George Christensen crossed the floor in the same week as Bridget Archer. Why did the PM treat her differently?

George Christensen crossed the floor in the same week as Bridget Archer. Why did the PM treat her differently?

Bridget Archer

Last week two members of the House of Representatives crossed the floor to vote against the Morrison- Joyce government. George Christensen, voted against a government bill and delivered a speech that likened vaccine mandates and Covid restrictions to the regime overseen by Hitler, and called for “civil disobedience”. Bridget Archer, simply voted to bring on debate on a national anti-corruption commission after three years of inaction by the government.

Only one of these Members was hauled into the Prime Minister’s office and reduced to tears.

Sometimes the things that someone doesn’t do can tell you as much about their character as the things that they do.

Now the Prime Minister has some serious questions to answer about why he didn’t feel the need to personally speak to a government MP about comments that have the capacity to incite violence. Last week in Senate Question Time we learned that Scott Morrison didn’t think it was his job. He left it to someone else.

But there is also a broader question – why was Bridget Archer treated differently from George Christensen and forced to speak to the Prime Minister against her will?

Well, two thirds of Australian women regularly tell surveys that they don’t believe they are treated equally at work. Those women may have an idea why Scott Morrison singled out Bridget Archer for special attention. They are seeing a pattern they know all too well.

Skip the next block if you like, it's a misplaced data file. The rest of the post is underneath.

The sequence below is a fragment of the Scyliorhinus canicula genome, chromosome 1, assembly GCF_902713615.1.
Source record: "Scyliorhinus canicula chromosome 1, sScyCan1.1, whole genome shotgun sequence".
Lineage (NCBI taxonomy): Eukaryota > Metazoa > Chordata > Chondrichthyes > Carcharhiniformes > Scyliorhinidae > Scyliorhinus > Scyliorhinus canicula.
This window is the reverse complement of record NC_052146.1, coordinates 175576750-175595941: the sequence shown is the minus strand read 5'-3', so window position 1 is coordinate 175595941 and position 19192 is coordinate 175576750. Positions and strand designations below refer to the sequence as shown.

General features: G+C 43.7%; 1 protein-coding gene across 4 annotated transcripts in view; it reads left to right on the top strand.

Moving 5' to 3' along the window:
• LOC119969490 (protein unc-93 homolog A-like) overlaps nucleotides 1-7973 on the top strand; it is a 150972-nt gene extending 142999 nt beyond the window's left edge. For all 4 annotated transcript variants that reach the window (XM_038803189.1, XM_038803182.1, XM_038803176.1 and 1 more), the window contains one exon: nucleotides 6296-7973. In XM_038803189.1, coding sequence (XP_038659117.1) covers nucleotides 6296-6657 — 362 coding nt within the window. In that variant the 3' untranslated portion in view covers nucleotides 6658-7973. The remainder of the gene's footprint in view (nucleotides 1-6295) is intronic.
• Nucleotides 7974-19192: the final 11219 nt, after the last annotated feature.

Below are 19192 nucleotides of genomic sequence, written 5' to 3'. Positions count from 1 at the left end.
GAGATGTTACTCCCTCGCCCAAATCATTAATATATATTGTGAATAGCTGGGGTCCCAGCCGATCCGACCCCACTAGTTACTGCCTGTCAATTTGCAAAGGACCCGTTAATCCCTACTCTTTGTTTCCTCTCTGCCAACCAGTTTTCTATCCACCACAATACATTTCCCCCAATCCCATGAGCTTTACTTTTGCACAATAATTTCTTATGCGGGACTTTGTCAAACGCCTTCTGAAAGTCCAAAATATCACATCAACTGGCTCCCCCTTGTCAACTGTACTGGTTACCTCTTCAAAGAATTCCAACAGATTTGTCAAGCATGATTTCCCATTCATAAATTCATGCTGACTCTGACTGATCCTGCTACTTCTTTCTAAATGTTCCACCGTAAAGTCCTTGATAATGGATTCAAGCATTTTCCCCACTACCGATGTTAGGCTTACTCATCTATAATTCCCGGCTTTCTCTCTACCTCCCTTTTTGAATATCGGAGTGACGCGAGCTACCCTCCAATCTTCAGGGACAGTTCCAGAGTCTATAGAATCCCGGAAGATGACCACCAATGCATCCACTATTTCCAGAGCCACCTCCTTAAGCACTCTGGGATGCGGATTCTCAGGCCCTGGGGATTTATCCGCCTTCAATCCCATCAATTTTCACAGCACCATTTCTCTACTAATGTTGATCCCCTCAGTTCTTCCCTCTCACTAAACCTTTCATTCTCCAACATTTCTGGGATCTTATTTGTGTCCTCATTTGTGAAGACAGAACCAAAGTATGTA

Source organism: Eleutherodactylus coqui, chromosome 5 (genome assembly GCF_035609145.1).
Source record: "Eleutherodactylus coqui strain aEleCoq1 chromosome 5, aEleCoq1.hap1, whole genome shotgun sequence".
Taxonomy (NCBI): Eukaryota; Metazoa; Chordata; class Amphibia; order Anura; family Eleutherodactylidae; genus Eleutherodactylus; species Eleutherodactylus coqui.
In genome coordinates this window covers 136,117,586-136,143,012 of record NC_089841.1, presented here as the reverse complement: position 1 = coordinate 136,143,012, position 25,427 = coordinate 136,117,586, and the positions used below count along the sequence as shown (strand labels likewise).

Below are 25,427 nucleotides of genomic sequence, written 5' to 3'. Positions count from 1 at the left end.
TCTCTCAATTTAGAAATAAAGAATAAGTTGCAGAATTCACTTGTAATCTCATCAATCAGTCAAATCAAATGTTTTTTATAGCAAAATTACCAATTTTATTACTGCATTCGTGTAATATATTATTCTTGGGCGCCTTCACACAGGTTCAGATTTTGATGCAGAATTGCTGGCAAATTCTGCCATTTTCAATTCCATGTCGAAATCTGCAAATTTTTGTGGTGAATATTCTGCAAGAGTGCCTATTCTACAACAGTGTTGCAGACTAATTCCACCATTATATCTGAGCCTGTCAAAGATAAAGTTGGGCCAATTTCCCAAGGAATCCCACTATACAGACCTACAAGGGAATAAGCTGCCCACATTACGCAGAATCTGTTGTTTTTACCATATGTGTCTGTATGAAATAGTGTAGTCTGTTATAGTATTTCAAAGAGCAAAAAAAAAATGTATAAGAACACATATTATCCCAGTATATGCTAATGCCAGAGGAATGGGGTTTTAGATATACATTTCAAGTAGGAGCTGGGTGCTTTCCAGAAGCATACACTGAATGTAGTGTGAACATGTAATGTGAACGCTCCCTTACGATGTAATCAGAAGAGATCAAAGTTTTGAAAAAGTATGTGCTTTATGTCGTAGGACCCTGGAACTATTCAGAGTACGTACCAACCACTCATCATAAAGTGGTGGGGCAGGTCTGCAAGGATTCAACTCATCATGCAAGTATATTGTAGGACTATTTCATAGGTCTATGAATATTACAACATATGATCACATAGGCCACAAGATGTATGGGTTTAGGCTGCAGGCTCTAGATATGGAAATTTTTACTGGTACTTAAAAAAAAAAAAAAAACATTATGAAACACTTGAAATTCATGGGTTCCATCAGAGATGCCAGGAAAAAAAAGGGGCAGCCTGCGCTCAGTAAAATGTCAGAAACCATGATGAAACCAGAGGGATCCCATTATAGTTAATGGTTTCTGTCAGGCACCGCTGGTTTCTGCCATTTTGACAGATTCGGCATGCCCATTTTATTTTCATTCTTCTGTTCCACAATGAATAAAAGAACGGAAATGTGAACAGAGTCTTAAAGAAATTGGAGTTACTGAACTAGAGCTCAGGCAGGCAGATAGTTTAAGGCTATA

Bridget Archer now has the dubious honour of joining the list of Liberal women who have publicly spoken about the way the Prime Minister, his staff, or close allies have used their power against them. Julia Banks is on the record as describing Scott Morrison as ‘menacing’.

The Prime Minister has made no secret of his love of the top job. But being powerful comes with obligations and responsibilities. You should be honest. And you should exercise power in a way that enhances not diminishes others.

It’s not clear that the Prime Minister met that standard. He has been at pains to describe the meeting as “a very warm, friendly and supportive meeting”. Bridget Archer has said it wasn’t a ‘pastoral care meeting’ and she ‘spent the first half of the conversation crying and apologising’. That doesn’t sound like the same meeting.

Scott Morrison finds himself in a position where yet again someone has called out his version of events as inaccurate and misleading.

But perhaps it’s not that surprising the Prime Minister has a different story from the woman in the room. At a press conference in March the Prime Minister explained that he was shocked to learn:

…that women are overlooked, talked over by men, whether it is in boardrooms, in meeting rooms, in staff rooms, in media conferences, in cabinets, or anywhere else.

I have heard about being marginalised, women being intimidated, women being belittled, women being diminished, and women being objectified.

It may have come as a shock to Scott Morrison, but Australian women are less surprised. And, from the sounds of it, so are many of the women in the Liberal party. Perhaps the Prime Minister would have been less surprised too if he took the time to examine how he and his office use power.

But as I said, sometimes the things someone doesn’t do tell you as much about their character as the things they do.

Women protesting decades of inequality in March this year were told by Scott Morrison they should be grateful they’re not “met with bullets”.

But he understands “the frustrations” felt by anti-lockdown protestors who conducted a mock lynching outside the Victorian parliament six months later.

George Christianson crossing the floor and calling for civil disobedience apparently doesn’t merit a conversation with the Prime Minister.

But Bridget Archer is pulled into an urgent meeting with him for trying to enable a debate on an integrity commission.

When you stand back, there’s a bit of a pattern.

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